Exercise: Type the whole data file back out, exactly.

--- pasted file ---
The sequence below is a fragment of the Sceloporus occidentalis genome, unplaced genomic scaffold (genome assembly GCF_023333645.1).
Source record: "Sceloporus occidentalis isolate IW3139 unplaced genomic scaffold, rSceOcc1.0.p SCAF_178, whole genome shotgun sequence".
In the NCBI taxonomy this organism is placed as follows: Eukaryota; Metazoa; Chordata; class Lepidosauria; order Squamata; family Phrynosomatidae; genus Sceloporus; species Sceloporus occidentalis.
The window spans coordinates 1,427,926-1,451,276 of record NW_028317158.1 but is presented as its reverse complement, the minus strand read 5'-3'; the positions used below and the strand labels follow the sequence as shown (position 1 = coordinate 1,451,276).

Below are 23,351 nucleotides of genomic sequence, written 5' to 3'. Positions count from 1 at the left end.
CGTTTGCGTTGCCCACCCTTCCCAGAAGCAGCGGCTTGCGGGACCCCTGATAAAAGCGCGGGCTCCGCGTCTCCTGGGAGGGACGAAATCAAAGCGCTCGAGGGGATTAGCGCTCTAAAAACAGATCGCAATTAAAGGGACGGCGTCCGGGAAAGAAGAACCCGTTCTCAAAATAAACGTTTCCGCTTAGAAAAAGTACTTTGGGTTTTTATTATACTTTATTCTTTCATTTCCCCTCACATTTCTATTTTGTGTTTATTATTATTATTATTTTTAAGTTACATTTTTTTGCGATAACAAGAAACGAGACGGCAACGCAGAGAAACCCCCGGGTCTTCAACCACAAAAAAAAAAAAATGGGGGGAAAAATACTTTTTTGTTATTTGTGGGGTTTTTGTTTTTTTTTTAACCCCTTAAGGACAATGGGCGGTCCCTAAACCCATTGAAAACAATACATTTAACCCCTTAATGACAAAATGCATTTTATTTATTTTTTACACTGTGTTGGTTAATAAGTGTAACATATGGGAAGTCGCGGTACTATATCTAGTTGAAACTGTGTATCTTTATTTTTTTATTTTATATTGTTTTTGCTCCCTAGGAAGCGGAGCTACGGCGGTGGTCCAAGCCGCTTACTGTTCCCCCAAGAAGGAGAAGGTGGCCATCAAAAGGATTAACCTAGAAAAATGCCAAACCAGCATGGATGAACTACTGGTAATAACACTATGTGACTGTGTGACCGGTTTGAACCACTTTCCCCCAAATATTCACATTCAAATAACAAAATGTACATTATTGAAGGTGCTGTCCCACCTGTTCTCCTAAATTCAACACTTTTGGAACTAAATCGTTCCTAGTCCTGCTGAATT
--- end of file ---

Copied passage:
The sequence below is a fragment of the Sceloporus occidentalis genome, unplaced genomic scaffold (genome assembly GCF_023333645.1).
Source record: "Sceloporus occidentalis isolate IW3139 unplaced genomic scaffold, rSceOcc1.0.p SCAF_178, whole genome shotgun sequence".
In the NCBI taxonomy this organism is placed as follows: Eukaryota; Metazoa; Chordata; class Lepidosauria; order Squamata; family Phrynosomatidae; genus Sceloporus; species Sceloporus occidentalis.
The window spans coordinates 1,427,926-1,451,276 of record NW_028317158.1 but is presented as its reverse complement, the minus strand read 5'-3'; the positions used below and the strand labels follow the sequence as shown (position 1 = coordinate 1,451,276).

Below are 23,351 nucleotides of genomic sequence, written 5' to 3'. Positions count from 1 at the left end.
CGTTTGCGTTGCCCACCCTTCCCAGAAGCAGCGGCTTGCGGGACCCCTGATAAAAGCGCGGGCTCCGCGTCTCCTGGGAGGGACGAAATCAAAGCGCTCGAGGGGATTAGCGCTCTAAAAACAGATCGCAATTAAAGGGACGGCGTCCGGGAAAGAAGAACCCGTTCTCAAAATAAACGTTTCCGCTTAGAAAAAGTACTTTGGGTTTTTATTATACTTTATTCTTTCATTTCCCCTCACATTTCTATTTTGTGTTTATTATTATTATTATTTTTAAGTTACATTTTTTTGCGATAACAAGAAACGAGACGGCAACGCAGAGAAACCCCCGGGTCTTCAACCACAAAAAAAAAAAAATGGGGGGAAAAATACTTTTTTGTTATTTGTGGGGTTTTTGTTTTTTTTTTAACCCCTTAAGGACAATGGGCGGTCCCTAAACCCATTGAAAACAATACATTTAACCCCTTAATGACAAAATGCATTTTATTTATTTTTTACACTGTGTTGGTTAATAAGTGTAACATATGGGAAGTCGCGGTACTATATCTAGTTGAAACTGTGTATCTTTATTTTTTTATTTTATATTGTTTTTGCTCCCTAGGAAGCGGAGCTACGGCGGTGGTCCAAGCCGCTTACTGTTCCCCCAAGAAGGAGAAGGTGGCCATCAAAAGGATTAACCTAGAAAAATGCCAAACCAGCATGGATGAACTACTGGTAATAACACTATGTGACTGTGTGACCGGTTTGAACCACTTTCCCCCAAATATTCACATTCAAATAACAAAATGTACATTATTGAAGGTGCTGTCCCACCTGTTCTCCTAAATTCAACACTTTTGGAACTAAATCGTTCCTAGTCCTGCTGAATT